In light of the situation over at NYU, the reasons for banding raptors are be re-evaluated.
On the pro-banding side, the NYS and Fish and Wildlife compile the invaluable raw data that such tagging inevitably provides.
On the anti-banding side, we have the fact that no matter how skilled or experienced the tagger, something can eventually go wrong at one time or another. The potential for catastrophe is high when dealing with raptors as they need to be in top form to survive in the wild. It was in this light that I re-visited the falcons at 55 Water St. to see this process close up to try to tease out the facts from such a contentious subject.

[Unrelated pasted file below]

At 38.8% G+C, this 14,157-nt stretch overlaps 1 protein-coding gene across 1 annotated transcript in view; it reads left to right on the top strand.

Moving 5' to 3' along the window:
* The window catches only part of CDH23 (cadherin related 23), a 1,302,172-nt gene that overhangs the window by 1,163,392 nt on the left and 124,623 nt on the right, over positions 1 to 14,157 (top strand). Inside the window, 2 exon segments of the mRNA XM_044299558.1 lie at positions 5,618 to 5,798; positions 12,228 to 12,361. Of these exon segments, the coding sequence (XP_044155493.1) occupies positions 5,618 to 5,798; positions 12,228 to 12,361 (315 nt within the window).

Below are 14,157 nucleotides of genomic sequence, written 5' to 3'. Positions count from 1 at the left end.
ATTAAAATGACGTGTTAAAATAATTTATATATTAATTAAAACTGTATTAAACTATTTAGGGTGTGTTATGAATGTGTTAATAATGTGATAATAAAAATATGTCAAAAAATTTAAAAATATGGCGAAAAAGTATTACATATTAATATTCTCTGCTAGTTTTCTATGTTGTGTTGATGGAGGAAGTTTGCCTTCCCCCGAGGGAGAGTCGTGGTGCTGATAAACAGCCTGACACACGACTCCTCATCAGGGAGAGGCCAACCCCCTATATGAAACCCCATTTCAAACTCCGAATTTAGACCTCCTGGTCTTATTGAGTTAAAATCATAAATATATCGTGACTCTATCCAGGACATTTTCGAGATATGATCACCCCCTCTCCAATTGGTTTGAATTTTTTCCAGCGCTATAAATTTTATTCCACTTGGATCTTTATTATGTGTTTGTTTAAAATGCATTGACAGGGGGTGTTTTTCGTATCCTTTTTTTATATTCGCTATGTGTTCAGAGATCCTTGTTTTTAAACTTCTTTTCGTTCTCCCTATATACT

To start with, the female peregrine at 55 Water would not leave the nest and had to be hand captured before any babies could be removed.
Chris was very calm and professional and at no time was the bird put through any unnecessary handling.
One of the chicks was significantly smaller than the rest, so Runty couldnt be banded.
Carefully sized, fitted and tags recorded.
Its also a great time to assess the health of the chicks with frounce, mites and tick checks.
One final observation was that afterward, the chicks were aversive to human presence and called loudly if anyone came too close to the carrier.
Having some early adverse human conditioning is actually a good thing for wild animals. Lets hope this is their last encounter with us!
All in all, I can still say that banding has definite merits. When and where it does go wrong, those with the most experience in the business of capturing and rehabbing raptors should be allowed to rectify the matter if at all possible.